Blast injuries are frequently sustained following direct exposure to either a high or low-order explosion emanating from a bomb or alternate source (e.g., gas tank explosion). Potential for chemical and/or radiologic contamination is high following a bombing. Therefore, quick response by knowledgeable and skilled professionals is essential in helping any surviving victims. Blast injuries commonly involve blunt trauma and penetrating injuries. Professional consensus suggests that there are 4 types of blast injuries: primary, secondary, tertiary, and quaternary. While primary injuries typically involve lung injury including pulmonary damage and air embolization, secondary injuries involve penetrating and blunt trauma which can lead to brain injury. Open and closed Traumatic Brain Injuries (TBI) are seen in the tertiary and quaternary type injuries.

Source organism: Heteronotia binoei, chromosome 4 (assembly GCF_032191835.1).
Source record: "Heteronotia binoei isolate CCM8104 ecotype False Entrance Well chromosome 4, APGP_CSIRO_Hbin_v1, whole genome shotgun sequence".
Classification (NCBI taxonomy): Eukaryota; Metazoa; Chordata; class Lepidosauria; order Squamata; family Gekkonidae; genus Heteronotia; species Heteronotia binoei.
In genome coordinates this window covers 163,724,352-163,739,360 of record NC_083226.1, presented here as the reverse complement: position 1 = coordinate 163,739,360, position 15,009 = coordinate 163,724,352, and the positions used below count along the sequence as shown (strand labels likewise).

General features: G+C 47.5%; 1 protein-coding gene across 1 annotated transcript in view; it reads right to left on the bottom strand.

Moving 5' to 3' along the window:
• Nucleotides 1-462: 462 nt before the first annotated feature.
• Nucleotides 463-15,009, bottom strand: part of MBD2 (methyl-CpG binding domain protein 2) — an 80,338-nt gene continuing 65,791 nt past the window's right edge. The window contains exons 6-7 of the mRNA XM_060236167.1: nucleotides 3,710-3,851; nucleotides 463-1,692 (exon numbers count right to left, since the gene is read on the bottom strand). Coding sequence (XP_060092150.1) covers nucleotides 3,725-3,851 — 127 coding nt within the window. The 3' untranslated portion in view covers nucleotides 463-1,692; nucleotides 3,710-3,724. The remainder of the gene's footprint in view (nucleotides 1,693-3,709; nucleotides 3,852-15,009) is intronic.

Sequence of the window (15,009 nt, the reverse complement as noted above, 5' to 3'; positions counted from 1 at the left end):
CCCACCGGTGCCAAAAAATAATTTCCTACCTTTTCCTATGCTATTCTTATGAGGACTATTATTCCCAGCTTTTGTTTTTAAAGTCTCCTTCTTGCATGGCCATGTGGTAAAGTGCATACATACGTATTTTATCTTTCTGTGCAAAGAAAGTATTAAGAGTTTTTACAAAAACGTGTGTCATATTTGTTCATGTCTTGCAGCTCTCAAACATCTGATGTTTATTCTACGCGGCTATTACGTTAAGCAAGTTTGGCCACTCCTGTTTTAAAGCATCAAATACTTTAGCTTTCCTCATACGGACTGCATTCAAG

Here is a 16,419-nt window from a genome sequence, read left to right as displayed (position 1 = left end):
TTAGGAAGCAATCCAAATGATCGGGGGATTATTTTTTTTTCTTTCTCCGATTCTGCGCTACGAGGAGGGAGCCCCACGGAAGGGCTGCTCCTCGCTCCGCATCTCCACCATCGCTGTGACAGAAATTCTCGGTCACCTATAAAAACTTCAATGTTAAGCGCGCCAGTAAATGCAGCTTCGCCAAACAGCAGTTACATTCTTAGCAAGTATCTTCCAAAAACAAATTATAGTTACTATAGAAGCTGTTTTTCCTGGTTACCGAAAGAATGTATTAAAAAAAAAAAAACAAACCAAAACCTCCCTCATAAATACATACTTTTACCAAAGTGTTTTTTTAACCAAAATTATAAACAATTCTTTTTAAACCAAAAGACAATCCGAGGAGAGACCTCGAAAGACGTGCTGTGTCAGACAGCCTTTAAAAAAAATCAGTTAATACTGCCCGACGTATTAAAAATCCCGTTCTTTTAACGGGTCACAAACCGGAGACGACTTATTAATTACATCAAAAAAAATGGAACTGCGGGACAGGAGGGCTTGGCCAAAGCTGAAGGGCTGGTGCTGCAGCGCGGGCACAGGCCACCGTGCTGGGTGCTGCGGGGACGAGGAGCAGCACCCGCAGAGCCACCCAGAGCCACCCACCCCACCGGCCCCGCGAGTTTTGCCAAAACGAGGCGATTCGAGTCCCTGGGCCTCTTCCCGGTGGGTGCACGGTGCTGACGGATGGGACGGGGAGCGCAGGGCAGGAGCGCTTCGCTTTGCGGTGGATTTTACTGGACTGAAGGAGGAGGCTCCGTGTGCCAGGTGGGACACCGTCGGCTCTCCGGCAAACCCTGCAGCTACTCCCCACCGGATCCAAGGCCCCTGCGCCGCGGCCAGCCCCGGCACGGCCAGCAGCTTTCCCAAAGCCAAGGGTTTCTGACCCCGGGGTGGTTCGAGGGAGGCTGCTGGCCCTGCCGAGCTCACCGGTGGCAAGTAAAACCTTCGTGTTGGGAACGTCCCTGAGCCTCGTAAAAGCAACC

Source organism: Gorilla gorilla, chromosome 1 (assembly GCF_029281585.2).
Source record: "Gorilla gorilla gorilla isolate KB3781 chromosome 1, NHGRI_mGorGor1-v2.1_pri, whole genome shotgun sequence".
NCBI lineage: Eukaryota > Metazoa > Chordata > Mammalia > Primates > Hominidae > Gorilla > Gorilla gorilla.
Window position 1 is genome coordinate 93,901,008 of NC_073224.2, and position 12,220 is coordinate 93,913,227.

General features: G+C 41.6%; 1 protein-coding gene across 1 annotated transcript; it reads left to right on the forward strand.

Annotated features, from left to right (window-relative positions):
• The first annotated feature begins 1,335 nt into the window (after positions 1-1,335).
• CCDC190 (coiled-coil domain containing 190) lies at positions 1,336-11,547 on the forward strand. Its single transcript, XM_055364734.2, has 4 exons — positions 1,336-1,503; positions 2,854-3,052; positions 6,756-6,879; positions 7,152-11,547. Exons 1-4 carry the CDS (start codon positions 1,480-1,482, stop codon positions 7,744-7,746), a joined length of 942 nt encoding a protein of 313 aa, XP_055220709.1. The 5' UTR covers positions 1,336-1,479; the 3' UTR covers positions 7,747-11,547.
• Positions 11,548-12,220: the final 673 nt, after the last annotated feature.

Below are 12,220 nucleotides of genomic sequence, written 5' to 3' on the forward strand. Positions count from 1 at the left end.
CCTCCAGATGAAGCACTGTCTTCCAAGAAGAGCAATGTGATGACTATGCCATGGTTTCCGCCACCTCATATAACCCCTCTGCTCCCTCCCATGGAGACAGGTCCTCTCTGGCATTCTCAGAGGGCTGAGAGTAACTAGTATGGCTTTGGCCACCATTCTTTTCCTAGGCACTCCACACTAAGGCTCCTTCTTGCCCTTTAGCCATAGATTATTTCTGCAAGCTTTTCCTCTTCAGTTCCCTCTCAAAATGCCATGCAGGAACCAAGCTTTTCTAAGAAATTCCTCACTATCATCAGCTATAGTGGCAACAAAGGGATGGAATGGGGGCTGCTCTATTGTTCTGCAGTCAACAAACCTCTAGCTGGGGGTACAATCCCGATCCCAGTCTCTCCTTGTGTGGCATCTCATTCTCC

Based on proximity to the blast, the severity of the survivor’s TBI can range from mild, moderate, to severe. Regardless of severity, potential for neurological consequences is heightened following a blast injury. Survivors generally suffer immediate injuries and can have problems involving confusion, disorientation, and/or headache. Cognitive dysfunction such as temporary loss of memory, problems with speech, etc. can occur immediately post-blast or even present months to years later. Neurological and neuropsychological assessment and monitoring remain essential tools that contribute to a clearer understanding of any structural and functional deficits due to brain injury.